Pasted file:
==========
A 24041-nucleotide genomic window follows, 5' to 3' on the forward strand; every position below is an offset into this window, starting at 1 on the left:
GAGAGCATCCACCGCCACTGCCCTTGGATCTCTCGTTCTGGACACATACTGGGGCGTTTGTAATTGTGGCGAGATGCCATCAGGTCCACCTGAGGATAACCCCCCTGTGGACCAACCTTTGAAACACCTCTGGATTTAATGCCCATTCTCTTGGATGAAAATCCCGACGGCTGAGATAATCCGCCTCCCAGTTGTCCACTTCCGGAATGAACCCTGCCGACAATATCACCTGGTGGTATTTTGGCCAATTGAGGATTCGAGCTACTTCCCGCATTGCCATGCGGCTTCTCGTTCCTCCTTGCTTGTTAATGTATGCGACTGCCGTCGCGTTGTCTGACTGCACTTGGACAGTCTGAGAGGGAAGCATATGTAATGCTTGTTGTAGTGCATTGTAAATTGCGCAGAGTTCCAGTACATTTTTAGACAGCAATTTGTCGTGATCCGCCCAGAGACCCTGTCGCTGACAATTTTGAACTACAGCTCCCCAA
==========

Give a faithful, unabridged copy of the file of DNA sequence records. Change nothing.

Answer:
A 24041-nucleotide genomic window follows, 5' to 3' on the forward strand; every position below is an offset into this window, starting at 1 on the left:
GAGAGCATCCACCGCCACTGCCCTTGGATCTCTCGTTCTGGACACATACTGGGGCGTTTGTAATTGTGGCGAGATGCCATCAGGTCCACCTGAGGATAACCCCCCTGTGGACCAACCTTTGAAACACCTCTGGATTTAATGCCCATTCTCTTGGATGAAAATCCCGACGGCTGAGATAATCCGCCTCCCAGTTGTCCACTTCCGGAATGAACCCTGCCGACAATATCACCTGGTGGTATTTTGGCCAATTGAGGATTCGAGCTACTTCCCGCATTGCCATGCGGCTTCTCGTTCCTCCTTGCTTGTTAATGTATGCGACTGCCGTCGCGTTGTCTGACTGCACTTGGACAGTCTGAGAGGGAAGCATATGTAATGCTTGTTGTAGTGCATTGTAAATTGCGCAGAGTTCCAGTACATTTTTAGACAGCAATTTGTCGTGATCCGCCCAGAGACCCTGTCGCTGACAATTTTGAACTACAGCTCCCCAA